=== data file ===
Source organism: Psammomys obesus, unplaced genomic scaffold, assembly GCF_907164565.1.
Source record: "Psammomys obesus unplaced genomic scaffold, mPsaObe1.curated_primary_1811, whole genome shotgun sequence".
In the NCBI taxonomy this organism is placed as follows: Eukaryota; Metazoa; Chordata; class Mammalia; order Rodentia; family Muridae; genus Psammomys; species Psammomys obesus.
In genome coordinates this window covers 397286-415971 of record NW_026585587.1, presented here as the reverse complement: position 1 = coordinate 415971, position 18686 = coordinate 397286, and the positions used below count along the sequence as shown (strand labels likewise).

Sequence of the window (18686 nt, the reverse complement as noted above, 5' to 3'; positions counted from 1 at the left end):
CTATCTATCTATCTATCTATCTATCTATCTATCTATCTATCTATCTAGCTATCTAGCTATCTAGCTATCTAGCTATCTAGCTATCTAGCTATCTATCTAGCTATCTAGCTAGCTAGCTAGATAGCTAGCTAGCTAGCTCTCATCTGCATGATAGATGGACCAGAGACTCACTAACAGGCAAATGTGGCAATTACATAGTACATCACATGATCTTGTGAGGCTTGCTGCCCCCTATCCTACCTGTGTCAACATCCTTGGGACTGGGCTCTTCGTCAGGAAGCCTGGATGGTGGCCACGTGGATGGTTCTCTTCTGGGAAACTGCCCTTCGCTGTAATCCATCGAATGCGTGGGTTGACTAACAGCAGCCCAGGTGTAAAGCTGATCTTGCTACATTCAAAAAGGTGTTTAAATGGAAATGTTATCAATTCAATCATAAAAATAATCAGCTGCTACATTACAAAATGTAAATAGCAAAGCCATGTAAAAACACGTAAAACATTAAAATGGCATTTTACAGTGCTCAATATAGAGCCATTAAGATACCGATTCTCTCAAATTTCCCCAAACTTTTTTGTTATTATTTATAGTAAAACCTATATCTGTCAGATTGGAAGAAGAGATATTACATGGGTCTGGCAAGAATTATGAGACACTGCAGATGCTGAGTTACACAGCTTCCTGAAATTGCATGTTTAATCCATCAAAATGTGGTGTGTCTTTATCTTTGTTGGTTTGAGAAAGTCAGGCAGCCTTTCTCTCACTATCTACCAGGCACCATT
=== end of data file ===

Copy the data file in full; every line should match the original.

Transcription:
Source organism: Psammomys obesus, unplaced genomic scaffold, assembly GCF_907164565.1.
Source record: "Psammomys obesus unplaced genomic scaffold, mPsaObe1.curated_primary_1811, whole genome shotgun sequence".
In the NCBI taxonomy this organism is placed as follows: Eukaryota; Metazoa; Chordata; class Mammalia; order Rodentia; family Muridae; genus Psammomys; species Psammomys obesus.
In genome coordinates this window covers 397286-415971 of record NW_026585587.1, presented here as the reverse complement: position 1 = coordinate 415971, position 18686 = coordinate 397286, and the positions used below count along the sequence as shown (strand labels likewise).

Sequence of the window (18686 nt, the reverse complement as noted above, 5' to 3'; positions counted from 1 at the left end):
CTATCTATCTATCTATCTATCTATCTATCTATCTATCTATCTATCTAGCTATCTAGCTATCTAGCTATCTAGCTATCTAGCTATCTAGCTATCTATCTAGCTATCTAGCTAGCTAGCTAGATAGCTAGCTAGCTAGCTCTCATCTGCATGATAGATGGACCAGAGACTCACTAACAGGCAAATGTGGCAATTACATAGTACATCACATGATCTTGTGAGGCTTGCTGCCCCCTATCCTACCTGTGTCAACATCCTTGGGACTGGGCTCTTCGTCAGGAAGCCTGGATGGTGGCCACGTGGATGGTTCTCTTCTGGGAAACTGCCCTTCGCTGTAATCCATCGAATGCGTGGGTTGACTAACAGCAGCCCAGGTGTAAAGCTGATCTTGCTACATTCAAAAAGGTGTTTAAATGGAAATGTTATCAATTCAATCATAAAAATAATCAGCTGCTACATTACAAAATGTAAATAGCAAAGCCATGTAAAAACACGTAAAACATTAAAATGGCATTTTACAGTGCTCAATATAGAGCCATTAAGATACCGATTCTCTCAAATTTCCCCAAACTTTTTTGTTATTATTTATAGTAAAACCTATATCTGTCAGATTGGAAGAAGAGATATTACATGGGTCTGGCAAGAATTATGAGACACTGCAGATGCTGAGTTACACAGCTTCCTGAAATTGCATGTTTAATCCATCAAAATGTGGTGTGTCTTTATCTTTGTTGGTTTGAGAAAGTCAGGCAGCCTTTCTCTCACTATCTACCAGGCACCATT